In an attempt to escape, Detective Galvez exited the passenger side door. As he opened the door, the suspect vehicle rammed the passenger door striking Detective Galvez’s leg. The impact caused Detective Galvez to drop his firearm in the car. Detective Galvez exited the car with Detective Robertson right behind him. One final round caught Robertson in the fleshy area of his buttocks and lodged in his groin. The two managed to escape through a hole in a fence and made a 100-yard dash to a convenience store to get help, with additional suspects in hot pursuit of the wounded officers.

Once in the store, Detective Robertson began to lose consciousness and relinquished his firearm to Detective Galvez. Keeping the suspects at bay with Detective Robertson’s sidearm, Detective Galvez was finally able to call for backup. Additional officers and fire rescue personnel converged on the scene. Detective Robertson was immediately treated on scene and transported to a local hospital where he underwent several surgeries. Detective Galvez was treated and taken to a hospital as well.

In a letter of commendation, Miami-Dade Police Director Robert Parker wrote, “You experienced every law enforcement officer’s worst nightmare and survived. Your fighting spirit and unwillingness to give up are an inspiration to all law enforcement officers and a credit to yourself and the entire law enforcement community.” Returning to full active duty, both officers have used their experience to instill the importance of officer safety to fellow law enforcement officers. They have also counseled other officers on operational tactics and the effects of being a shooting victim.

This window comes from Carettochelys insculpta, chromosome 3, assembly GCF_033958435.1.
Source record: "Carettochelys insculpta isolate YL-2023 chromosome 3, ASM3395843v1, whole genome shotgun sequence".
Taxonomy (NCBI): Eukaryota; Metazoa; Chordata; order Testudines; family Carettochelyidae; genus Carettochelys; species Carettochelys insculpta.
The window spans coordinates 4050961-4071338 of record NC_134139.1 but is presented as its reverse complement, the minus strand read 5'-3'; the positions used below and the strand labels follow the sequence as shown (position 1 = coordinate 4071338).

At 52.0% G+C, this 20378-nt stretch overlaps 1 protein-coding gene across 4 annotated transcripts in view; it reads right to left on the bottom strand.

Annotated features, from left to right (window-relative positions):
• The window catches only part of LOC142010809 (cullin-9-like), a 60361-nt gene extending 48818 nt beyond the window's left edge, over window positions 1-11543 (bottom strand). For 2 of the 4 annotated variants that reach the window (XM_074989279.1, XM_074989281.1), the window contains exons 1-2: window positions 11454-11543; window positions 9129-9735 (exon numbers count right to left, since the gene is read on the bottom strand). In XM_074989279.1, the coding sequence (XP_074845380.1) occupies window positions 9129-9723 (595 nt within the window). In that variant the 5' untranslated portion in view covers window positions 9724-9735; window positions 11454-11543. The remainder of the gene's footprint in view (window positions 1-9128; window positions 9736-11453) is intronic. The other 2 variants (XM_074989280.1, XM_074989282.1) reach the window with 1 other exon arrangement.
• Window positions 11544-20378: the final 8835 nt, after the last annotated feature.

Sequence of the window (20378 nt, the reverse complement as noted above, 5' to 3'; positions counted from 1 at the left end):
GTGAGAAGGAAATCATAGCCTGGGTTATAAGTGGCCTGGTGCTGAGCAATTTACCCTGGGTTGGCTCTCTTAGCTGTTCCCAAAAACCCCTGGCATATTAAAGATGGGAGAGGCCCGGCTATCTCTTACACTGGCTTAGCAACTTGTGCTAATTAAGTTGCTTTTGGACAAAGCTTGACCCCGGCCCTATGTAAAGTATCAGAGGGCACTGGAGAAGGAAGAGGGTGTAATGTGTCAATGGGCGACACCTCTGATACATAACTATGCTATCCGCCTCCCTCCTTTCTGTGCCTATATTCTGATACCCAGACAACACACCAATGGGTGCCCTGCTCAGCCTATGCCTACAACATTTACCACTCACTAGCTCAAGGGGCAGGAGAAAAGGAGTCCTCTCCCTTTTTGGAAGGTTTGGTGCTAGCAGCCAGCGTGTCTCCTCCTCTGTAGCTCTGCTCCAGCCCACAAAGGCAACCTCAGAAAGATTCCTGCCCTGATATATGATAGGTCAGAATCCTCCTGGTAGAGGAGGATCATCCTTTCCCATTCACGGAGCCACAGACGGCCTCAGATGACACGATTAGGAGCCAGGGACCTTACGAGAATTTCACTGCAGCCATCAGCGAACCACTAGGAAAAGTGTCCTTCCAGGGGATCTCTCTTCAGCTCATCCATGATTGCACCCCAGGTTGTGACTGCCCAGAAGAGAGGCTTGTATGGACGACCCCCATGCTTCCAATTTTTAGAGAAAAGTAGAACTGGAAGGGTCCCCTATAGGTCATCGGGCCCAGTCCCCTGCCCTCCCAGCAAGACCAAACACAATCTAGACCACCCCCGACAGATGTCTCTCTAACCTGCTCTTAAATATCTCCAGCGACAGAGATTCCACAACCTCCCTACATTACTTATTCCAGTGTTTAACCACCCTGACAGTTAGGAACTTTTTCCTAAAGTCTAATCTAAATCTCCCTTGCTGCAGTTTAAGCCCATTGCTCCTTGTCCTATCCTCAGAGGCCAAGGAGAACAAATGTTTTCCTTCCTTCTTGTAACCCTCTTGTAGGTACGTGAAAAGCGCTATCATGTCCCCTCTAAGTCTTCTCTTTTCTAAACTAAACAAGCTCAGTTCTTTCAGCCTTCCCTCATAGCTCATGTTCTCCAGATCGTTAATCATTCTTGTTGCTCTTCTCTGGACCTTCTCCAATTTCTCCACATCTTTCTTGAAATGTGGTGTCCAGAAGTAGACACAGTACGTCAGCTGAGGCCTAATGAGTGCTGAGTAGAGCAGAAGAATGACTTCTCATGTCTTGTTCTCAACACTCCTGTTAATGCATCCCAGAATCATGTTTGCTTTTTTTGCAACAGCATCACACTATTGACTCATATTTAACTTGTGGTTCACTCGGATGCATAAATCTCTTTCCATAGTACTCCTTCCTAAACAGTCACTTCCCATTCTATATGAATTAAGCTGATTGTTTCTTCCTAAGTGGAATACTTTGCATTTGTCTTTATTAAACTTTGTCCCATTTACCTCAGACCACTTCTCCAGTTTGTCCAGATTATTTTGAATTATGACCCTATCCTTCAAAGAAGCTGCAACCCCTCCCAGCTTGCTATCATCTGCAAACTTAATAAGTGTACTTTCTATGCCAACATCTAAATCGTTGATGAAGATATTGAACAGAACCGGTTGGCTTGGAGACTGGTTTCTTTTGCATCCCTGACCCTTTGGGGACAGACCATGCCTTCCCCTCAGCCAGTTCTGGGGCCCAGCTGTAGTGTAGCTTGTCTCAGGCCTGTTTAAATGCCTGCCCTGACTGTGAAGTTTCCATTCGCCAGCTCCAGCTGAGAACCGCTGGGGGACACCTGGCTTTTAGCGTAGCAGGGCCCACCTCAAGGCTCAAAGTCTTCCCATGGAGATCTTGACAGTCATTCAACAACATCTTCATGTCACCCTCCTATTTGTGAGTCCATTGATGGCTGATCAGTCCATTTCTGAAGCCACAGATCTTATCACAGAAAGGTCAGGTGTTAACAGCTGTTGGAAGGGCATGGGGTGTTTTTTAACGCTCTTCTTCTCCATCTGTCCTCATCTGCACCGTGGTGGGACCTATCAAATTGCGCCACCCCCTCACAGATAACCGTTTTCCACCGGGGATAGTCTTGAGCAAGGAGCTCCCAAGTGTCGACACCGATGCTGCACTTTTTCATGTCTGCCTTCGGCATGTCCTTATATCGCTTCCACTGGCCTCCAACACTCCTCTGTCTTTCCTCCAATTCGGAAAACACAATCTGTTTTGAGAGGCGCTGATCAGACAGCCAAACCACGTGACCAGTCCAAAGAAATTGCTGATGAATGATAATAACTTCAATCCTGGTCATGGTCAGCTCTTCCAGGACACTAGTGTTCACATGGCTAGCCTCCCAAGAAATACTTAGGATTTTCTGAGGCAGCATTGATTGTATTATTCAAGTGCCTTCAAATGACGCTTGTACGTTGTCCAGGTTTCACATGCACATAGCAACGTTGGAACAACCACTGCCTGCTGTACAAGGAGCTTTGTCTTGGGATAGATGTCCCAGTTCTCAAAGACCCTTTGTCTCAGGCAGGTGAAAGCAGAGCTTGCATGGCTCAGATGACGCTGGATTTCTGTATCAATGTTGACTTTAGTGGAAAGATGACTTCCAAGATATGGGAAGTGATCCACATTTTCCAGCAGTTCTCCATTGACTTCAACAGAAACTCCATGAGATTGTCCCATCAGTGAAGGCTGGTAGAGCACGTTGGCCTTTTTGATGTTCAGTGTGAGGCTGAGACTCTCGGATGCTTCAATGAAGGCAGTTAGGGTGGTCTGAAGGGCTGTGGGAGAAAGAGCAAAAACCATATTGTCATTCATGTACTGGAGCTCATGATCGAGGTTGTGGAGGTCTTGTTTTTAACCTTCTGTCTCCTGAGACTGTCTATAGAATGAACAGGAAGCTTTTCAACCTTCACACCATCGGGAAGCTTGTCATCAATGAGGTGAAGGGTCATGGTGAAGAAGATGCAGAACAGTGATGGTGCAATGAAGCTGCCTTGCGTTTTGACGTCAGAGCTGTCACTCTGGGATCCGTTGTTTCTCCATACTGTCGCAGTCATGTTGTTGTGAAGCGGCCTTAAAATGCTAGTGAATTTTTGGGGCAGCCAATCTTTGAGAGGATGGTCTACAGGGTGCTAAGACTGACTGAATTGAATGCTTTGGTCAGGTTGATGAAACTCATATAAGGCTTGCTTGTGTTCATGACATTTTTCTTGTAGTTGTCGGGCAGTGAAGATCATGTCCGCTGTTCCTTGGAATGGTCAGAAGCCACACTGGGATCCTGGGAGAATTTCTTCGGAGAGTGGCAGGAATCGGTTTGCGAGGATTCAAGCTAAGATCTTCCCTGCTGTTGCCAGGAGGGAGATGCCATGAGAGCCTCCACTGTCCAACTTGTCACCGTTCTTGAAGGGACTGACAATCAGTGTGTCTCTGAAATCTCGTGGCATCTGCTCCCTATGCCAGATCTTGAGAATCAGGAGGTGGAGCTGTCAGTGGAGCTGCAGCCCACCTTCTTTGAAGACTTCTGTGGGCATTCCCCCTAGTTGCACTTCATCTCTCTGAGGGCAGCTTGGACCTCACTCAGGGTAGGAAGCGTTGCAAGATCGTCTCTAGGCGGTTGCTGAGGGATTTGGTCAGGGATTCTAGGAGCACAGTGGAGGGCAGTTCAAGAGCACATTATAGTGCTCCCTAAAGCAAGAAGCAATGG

Detective Galvez and Detective Robertson have been recognized for their heroism by several organizations. On October 23, 2008, both officers were awarded the U.S. Department of Justice Public Safety Officer Medal of Valor by President George W. Bush. The Medal of Valor recognizes heroic action performed above and beyond the call of duty and is the nation’s highest award for valor by a public safety officer.